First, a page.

Ram Chary, a seasoned supply chain management professional, talks about best practices he gleaned through his 20 years in the field. These, he says, are all essential skills that have to be mastered by supply chain managers across industries. Chary holds a master’s degree in finance and operations management from Purdue University, and was Executive Vice President at Global Commercial Services, Inc.
Top Three Best Practices in Supply Chain Management
In a cutthroat industry such as supply chain management, the practitioners that come up on top are always those who spot future trends and adopt them ahead of everyone else. Today’s cutting-edge philosophies become tomorrow’s industry best practices, and tomorrow’s best practices can become obsolete in the blink of an eye. This is due to the ever-changing regulatory and logistics environment; one that is influenced by a number of factors that, at first glance, don’t have anything to do with supply chains. However, certain best practices have stayed despite these changes, and supply chain managers would do well to adopt them as the basic pillars of their practice.
1. Supply Chain Financing — Supply chain managers are familiar with the stress that accompanies budgeting for both logistical and operational expenses, many of which are fraught with uncertainties of exchange rates and the availability of payment platforms. Supply chain finance, which is provided by a third-party provider such as a financial institution, unites vendors and clients under a single platform. The third-party provider can negotiate for discounts for prepaid payments to improve predictability, while offering inventory financing to ensure that orders are finished on time as well as making it easier for buyers to pay for those orders.
2. Improving Process Visibility — Most companies have trouble keeping track of orders and deliveries, relying on antiquated techniques such as spreadsheets, carrier-based tracking systems, and customized legacy applications. Industry leaders are now partnering with each other in developing software that allows the status of orders or processes to become visible across different functional groups. GPS-based tracking has also helped logistics providers send real-time data on the location of orders and deliveries to concerned process owners. The data gathered from these initiatives help decision makers in eliminating bottlenecks, consolidating shipments, and reducing informal pay-outs to middlemen.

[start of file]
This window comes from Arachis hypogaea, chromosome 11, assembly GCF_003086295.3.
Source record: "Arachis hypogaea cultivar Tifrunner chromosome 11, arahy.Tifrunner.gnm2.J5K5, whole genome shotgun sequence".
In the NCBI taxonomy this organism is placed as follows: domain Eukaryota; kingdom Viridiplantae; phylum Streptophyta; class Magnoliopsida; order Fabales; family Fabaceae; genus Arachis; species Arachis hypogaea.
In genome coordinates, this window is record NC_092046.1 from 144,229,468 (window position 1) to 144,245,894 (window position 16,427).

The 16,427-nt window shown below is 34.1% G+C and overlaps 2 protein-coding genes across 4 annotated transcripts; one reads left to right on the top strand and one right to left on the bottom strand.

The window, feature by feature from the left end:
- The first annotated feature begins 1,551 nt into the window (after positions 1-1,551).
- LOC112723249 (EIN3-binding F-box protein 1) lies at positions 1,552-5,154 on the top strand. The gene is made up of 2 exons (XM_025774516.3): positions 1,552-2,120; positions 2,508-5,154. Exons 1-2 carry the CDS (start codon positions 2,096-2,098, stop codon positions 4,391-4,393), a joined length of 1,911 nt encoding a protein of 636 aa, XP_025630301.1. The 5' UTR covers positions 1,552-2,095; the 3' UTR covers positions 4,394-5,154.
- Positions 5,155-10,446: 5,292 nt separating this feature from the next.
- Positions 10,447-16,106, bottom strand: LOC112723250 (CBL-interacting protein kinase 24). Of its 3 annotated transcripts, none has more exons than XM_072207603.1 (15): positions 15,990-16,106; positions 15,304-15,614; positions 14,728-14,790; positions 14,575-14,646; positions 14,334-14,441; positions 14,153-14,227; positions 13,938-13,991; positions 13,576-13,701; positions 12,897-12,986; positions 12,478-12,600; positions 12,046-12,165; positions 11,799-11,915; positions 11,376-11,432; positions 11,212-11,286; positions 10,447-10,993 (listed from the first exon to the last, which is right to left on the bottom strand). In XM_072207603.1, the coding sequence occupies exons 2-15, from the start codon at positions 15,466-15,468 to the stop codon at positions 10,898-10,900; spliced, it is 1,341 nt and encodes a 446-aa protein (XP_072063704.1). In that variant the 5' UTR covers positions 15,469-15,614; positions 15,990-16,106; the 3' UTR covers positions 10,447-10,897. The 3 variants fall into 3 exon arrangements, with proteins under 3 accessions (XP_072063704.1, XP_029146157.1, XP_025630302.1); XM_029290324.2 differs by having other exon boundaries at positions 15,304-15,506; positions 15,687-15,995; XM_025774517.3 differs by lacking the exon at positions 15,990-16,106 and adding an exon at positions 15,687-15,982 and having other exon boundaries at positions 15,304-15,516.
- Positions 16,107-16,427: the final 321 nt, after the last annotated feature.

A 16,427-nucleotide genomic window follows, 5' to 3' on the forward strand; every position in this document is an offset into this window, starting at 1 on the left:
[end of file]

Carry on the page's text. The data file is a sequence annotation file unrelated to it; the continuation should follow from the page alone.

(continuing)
3. Trade Compliance — While many companies have been historically hesitant to take on compliance projects due to what they perceive as unnecessary expenses, recent events have convinced industry leaders that investing in compliance is the only way to survive in a global economy. Origin management, which is something that has been long overlooked, is now inseparable from the rest of the field because of free trade agreements, which include import and export quotas between countries and within continents or zones. U.S. manufacturers have started seeing themselves as more than just U.S. companies. With operations outsourced to other countries, they have now begun to operate under different sets of regulations. While it is a pain point for companies that have just begun to offshore, the learning curve has become a bit less steep due to the currently available (and ever-growing) knowledge base.